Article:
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Southern Resident Killer Whale Workshop : National Marine Mammal Laboratory, Seattle, WA, 1-2 April 2000
  • Published Date:
    2000
Filetype[PDF - 437.35 KB]


Details:
  • Corporate Authors:
    Alaska Fisheries Science Center (U.S.)
  • Conference Authors:
    Southern Resident Killer Whale Workshop (2000 : National Marine Mammal Laboratory (U.S.))
  • Description:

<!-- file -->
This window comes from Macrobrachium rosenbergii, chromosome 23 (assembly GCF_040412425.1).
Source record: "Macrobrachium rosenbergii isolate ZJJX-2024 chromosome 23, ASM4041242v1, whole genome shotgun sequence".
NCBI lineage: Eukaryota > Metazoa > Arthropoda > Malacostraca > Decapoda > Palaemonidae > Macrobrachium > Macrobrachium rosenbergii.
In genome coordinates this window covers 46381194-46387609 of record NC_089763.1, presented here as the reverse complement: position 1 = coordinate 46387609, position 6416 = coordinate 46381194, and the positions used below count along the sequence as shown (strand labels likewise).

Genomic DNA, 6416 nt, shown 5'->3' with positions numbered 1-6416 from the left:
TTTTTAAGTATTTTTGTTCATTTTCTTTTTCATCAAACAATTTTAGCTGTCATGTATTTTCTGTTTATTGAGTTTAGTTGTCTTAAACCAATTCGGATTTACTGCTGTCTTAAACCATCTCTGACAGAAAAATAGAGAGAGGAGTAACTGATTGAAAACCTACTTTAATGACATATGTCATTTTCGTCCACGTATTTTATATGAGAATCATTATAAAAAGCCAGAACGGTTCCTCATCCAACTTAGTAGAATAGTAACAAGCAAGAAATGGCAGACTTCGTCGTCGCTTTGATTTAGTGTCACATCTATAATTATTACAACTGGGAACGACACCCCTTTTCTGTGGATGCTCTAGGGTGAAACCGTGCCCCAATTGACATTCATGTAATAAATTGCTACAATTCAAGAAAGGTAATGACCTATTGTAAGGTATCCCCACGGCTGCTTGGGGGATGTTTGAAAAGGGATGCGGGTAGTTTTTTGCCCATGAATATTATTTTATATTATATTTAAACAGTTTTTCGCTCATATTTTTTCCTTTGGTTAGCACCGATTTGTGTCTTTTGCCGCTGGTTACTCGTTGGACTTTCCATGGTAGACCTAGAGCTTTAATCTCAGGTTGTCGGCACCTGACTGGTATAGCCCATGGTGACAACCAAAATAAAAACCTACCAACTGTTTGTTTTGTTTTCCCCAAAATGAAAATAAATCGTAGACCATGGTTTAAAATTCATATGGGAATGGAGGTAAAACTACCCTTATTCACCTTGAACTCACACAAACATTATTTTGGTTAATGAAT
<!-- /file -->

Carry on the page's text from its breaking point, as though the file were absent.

"Since 1974, a census of the southern resident community of killer whales (J, K, and L pods) of Puget Sound has been taken annually using photo-identification methodology. Based on this research, the southern resident killer whale population was shown to grow to nearly 100 individuals by the mid-1990s. However, during the last few years (1995-99), a decline in population level has been observed. In May 1995, the population count was 98 individuals. By October 1999 this number had dropped to 83 whales, a decline of more than 15%. Possible factors influencing the southern resident community of killer whales included high levels of contaminants, availability of prey resources, and increased whale watching activities in the San Juan islands. Killer whale researchers believed a workshop was warranted to review the status of southern resident killer whales. On 1 and 2 April 2000, a killer whale workshop was held at the National Marine Mammal Laboratory on 1 and 2 April 2000, a killer whale workshop was held at the National Marine Mammal Laboratory in Seattle, Washington. Sponsors of the workshop included the Alaska Fisheries Science Center (National Marine Mammal Laboratory), Center for Whale Research, Six Flags Marine World Vallejo, and The Whale Museum. Contributions were made by the Department of Fisheries and Oceans (DFO Canada) and the American Cetacean Society. The purpose of the workshop was to review the current status of southern resident killer whales and help the research community coordinate future research. The workshop focused on four areas of research to include: 1) Population Dynamics of Eastern North Pacific Killer Whales, 2) Stock structure of Eastern North Pacific Killer Whales, 3) Possible Factors Influencing Killer Whale Populations, and 4) Cross-Border Stranding Protocol/Emergency Responses. In addition to several oral presentations covering these topics, background documents were also submitted"--Preface.

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